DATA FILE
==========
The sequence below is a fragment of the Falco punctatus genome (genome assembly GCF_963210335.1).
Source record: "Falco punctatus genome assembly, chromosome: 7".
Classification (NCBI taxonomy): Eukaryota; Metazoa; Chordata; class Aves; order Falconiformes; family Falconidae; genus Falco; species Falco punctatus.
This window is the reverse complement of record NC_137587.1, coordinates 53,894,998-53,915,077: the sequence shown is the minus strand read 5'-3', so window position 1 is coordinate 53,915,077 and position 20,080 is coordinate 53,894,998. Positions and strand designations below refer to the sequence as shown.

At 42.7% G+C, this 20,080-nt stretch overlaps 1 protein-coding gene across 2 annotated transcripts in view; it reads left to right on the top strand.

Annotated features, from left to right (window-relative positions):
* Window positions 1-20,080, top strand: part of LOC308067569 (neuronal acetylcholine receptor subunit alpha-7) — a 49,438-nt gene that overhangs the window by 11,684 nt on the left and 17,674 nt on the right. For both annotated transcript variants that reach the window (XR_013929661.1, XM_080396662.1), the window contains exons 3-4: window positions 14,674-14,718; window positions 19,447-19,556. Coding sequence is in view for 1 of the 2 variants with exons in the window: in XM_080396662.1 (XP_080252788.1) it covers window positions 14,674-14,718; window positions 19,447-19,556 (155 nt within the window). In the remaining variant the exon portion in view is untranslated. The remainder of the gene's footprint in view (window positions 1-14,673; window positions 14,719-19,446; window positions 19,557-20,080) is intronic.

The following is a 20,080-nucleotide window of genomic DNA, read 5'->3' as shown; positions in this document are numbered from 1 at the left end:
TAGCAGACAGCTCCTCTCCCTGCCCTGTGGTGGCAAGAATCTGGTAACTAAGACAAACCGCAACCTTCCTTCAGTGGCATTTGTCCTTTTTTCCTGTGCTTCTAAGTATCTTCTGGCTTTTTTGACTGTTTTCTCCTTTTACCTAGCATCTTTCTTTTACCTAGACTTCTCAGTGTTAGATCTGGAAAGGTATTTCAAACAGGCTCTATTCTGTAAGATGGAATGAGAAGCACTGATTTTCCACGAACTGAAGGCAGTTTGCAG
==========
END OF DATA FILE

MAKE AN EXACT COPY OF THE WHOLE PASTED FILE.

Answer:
The sequence below is a fragment of the Falco punctatus genome (genome assembly GCF_963210335.1).
Source record: "Falco punctatus genome assembly, chromosome: 7".
Classification (NCBI taxonomy): Eukaryota; Metazoa; Chordata; class Aves; order Falconiformes; family Falconidae; genus Falco; species Falco punctatus.
This window is the reverse complement of record NC_137587.1, coordinates 53,894,998-53,915,077: the sequence shown is the minus strand read 5'-3', so window position 1 is coordinate 53,915,077 and position 20,080 is coordinate 53,894,998. Positions and strand designations below refer to the sequence as shown.

At 42.7% G+C, this 20,080-nt stretch overlaps 1 protein-coding gene across 2 annotated transcripts in view; it reads left to right on the top strand.

Annotated features, from left to right (window-relative positions):
* Window positions 1-20,080, top strand: part of LOC308067569 (neuronal acetylcholine receptor subunit alpha-7) — a 49,438-nt gene that overhangs the window by 11,684 nt on the left and 17,674 nt on the right. For both annotated transcript variants that reach the window (XR_013929661.1, XM_080396662.1), the window contains exons 3-4: window positions 14,674-14,718; window positions 19,447-19,556. Coding sequence is in view for 1 of the 2 variants with exons in the window: in XM_080396662.1 (XP_080252788.1) it covers window positions 14,674-14,718; window positions 19,447-19,556 (155 nt within the window). In the remaining variant the exon portion in view is untranslated. The remainder of the gene's footprint in view (window positions 1-14,673; window positions 14,719-19,446; window positions 19,557-20,080) is intronic.

The following is a 20,080-nucleotide window of genomic DNA, read 5'->3' as shown; positions in this document are numbered from 1 at the left end:
TAGCAGACAGCTCCTCTCCCTGCCCTGTGGTGGCAAGAATCTGGTAACTAAGACAAACCGCAACCTTCCTTCAGTGGCATTTGTCCTTTTTTCCTGTGCTTCTAAGTATCTTCTGGCTTTTTTGACTGTTTTCTCCTTTTACCTAGCATCTTTCTTTTACCTAGACTTCTCAGTGTTAGATCTGGAAAGGTATTTCAAACAGGCTCTATTCTGTAAGATGGAATGAGAAGCACTGATTTTCCACGAACTGAAGGCAGTTTGCAG